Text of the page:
When I placed the manuscript of Hooperman: A Bookstore Mystery in the hands of Billie Johnson, publisher of Oak Tree Press, I told her, in the spirit of full disclosure, that the novel was as much about love as it was about crime. But if it doesn’t fit the mystery genre entirely (for example, there’s no dead body), it certainly doesn’t fit the romance genre either. Or maybe it does, but I doubt it; I’m no expert when it comes to romance novels.
I do have strong opinions, though, when it comes to writing about love and relationship, love and sex, and the thrilling experience of falling in love. No matter how a person experiences relationship, sex, or falling in love in “real life,” when a fiction writer takes on these subjects, it’s all about change. That’s how the magic of fiction works: something happens to somebody, and that something is change.
In subsequent posts I will write about relationship fiction, and sex in fiction. (Stay tuned for coming attractions!) For this week’s post I want to focus on that overwhelming, surprising, beautiful (usually), changing experience of falling.
As if we needed some instruction or a road map for falling in love, I’m guessing at least a third of the standards in the Great American Songbook deal with the magic moment. Steve Allen wrote, “This Could Be the Start of Something Big,” and Johnny Burke warned us “It Could Happen to You.” For my money Nat King Cole put it best when he sang, “Flash! Bam! Alakazam! Wonderful you walked by…”
In fiction this experience changes a person from dull to alive, from self-centered to embracing, from sleepwalking to tap-dancing. Be warned, however, that falling in love can bring a lot of disruption and trouble; but let’s be carefree lovers and forget the consequences…until some later chapter.
In Hooperman, my protagonist falls in love twice. The first time is with a girl in his second-grade class. That relationship begins without a flash or a bam, but it lasts for twenty years, and is still haunting him when he falls in love for the second time at the age of thirty. Plenty of flash and plenty of bam the second time around.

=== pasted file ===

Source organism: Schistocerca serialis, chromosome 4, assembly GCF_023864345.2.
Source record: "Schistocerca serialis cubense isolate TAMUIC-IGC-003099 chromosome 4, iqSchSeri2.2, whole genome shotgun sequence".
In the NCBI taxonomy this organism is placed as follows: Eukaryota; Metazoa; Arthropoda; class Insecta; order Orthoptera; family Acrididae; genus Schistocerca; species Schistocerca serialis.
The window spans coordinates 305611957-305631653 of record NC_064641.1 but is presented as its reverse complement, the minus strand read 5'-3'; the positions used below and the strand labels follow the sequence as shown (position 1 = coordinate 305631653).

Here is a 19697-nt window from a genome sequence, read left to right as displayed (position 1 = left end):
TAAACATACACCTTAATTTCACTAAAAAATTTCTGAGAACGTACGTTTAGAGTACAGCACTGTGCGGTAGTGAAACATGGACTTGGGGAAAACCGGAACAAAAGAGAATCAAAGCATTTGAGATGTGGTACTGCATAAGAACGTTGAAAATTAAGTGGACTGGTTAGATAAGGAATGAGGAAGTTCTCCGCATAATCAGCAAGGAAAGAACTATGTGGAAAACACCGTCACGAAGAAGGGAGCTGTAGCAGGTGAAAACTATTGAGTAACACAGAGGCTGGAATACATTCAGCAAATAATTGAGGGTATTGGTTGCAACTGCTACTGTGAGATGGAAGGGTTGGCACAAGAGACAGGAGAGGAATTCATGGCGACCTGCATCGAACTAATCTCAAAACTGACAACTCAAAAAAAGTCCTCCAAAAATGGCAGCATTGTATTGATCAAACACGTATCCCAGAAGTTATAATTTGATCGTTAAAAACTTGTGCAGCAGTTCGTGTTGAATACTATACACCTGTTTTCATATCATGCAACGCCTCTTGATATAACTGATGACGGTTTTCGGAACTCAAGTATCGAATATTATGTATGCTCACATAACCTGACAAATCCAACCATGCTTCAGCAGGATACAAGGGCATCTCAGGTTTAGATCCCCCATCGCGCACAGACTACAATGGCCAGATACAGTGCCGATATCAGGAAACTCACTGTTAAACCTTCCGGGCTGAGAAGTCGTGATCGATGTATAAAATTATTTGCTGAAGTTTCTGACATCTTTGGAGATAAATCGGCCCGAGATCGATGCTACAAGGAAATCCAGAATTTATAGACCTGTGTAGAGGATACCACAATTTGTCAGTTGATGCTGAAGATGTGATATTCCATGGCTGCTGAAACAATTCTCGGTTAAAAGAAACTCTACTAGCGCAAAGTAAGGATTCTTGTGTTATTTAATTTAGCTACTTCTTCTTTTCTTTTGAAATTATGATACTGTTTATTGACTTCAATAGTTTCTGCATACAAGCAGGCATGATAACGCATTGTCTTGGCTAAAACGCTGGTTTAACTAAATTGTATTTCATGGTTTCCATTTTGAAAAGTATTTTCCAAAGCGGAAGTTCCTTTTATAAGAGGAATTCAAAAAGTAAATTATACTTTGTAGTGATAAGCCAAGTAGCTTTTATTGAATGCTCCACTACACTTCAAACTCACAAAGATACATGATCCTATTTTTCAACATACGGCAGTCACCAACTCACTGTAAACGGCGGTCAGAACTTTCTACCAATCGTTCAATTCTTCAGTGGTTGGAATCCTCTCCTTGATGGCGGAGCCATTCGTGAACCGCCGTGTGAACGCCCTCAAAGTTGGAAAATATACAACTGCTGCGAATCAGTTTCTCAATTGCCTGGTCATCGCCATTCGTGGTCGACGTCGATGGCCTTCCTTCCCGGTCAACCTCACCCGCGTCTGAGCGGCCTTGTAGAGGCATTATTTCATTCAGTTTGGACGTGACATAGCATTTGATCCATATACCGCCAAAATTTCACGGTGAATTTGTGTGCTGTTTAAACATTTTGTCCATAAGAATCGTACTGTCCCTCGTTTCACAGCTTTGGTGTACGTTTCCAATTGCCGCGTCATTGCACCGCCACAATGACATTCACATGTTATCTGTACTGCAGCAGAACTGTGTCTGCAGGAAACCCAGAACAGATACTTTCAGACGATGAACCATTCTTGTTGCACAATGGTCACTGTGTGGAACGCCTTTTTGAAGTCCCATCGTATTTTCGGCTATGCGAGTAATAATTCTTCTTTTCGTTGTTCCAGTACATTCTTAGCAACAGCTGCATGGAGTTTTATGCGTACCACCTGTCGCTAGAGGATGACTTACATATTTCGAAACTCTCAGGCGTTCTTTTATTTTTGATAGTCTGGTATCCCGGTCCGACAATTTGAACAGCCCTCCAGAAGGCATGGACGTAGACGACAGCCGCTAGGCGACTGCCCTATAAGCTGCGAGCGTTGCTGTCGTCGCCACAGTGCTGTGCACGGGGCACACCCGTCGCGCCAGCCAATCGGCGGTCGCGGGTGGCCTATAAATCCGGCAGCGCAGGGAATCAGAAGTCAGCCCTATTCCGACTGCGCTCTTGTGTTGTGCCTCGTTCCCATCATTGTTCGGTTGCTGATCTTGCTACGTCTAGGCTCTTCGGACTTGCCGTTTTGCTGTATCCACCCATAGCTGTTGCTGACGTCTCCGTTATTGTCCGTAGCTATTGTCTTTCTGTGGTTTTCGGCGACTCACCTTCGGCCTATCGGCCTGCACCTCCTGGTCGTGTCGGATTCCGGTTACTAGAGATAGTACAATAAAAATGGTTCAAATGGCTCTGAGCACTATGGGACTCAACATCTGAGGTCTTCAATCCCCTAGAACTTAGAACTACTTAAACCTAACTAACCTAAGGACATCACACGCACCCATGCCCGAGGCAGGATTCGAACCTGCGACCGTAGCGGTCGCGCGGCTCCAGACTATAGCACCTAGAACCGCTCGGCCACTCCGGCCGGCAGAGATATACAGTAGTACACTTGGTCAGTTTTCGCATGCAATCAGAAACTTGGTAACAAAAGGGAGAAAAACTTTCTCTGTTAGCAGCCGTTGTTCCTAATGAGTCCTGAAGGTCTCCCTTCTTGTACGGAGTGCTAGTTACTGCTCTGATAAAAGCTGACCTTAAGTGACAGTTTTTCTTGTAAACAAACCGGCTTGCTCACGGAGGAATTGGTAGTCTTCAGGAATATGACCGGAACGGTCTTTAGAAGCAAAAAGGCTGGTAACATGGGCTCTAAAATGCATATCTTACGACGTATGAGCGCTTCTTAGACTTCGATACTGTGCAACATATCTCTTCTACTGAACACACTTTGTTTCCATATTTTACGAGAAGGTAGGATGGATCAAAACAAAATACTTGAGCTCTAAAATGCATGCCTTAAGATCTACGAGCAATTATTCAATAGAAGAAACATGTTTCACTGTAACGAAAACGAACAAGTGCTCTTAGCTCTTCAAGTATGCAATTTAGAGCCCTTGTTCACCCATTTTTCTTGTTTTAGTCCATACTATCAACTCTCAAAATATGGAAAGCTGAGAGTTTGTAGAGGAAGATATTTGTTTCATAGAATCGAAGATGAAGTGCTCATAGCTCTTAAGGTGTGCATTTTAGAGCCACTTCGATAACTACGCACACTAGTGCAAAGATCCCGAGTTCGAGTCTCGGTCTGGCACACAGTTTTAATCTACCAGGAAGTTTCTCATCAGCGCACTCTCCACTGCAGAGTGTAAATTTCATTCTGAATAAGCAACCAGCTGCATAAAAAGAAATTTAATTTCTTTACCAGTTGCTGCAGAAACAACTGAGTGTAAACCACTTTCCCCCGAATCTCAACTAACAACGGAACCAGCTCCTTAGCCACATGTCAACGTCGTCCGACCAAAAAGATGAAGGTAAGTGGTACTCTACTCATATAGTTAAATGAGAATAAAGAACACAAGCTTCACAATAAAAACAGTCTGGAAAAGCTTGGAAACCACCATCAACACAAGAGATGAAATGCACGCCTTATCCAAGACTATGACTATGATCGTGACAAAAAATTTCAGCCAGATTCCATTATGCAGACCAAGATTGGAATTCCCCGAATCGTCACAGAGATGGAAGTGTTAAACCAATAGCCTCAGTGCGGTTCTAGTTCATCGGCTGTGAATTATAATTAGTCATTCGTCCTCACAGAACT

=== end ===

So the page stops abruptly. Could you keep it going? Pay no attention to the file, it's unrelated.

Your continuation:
Here’s a brief excerpt from the novel, showing the scene where Hoop loses his heart at the age of seven.
HOW HOOPERMAN MET THE LOVE OF HIS LIFE
The kids at Fernway School didn’t call him Frankie or Frank. They called him Hoop when they were kind, or Hooperman when they wanted a good laugh. Mostly they ignored him, unless they wanted a good laugh.
“Call him Hooperman!” shouted Jimmy O’Brien at recess the first day of first grade. “That’s what he wants to be called!”
All the time Hooperman.
Second grade, Hooperman again. The new kids needed to be taught: “Call him Hooperman!”
One of the new kids didn’t join in. Janie Gillis, the silent girl with scarlet hair, who hid her mouth behind her hand, so Frankie could never know if she was smirking at him or laughing at him. All he knew was she was the most beautiful girl in the universe.
He was by her side for the first time, on the asphalt pavement when Jimmy O’Brien stuck it to him again in the usual way: “Tag—not it!”
And so on till the only ones left were Janie, who never said anything, and Hoop, who was always the last to say “Nah,nah,nah,nnnnn…”
Always it. They did it on purpose.
“His face is red! Look, he’s crying!”
“It’s a bird!”
“It’s a plane!”
All together: “It’s Hoooooperman!”
Frankie walked slowly back to the classroom, closed the door behind him, and sat at his desk. He picked up a book but was unable to read.
The door opened and Janie walked in. She came across the room, reached out, and touched his hot cheek, then put her finger into her mouth. Then her hand went over her mouth and she hurried back across the room to her desk, where she pulled out a sheet of paper and a pencil.
Kids drifted in, the bell rang, school lasted all afternoon, and after the last bell rang, kids ran out. The teacher left, and Janie and Frankie were the only ones left in the classroom.
Janie crossed the room and handed Frankie a sheet of paper, folded and folded and folded. She bit her lower lip. She blushed, shook her head, scurried to her desk, gathered her things, and left the room, without looking again at the boy.
He unfolded the paper and read:
“Your eyes are the color of sky,
Your tear has a taste of the sea,
And I keep on wondering why
You make such a difference to me.”
Hooperman: A Bookstore Mystery, will be published in November by Oak Tree Press.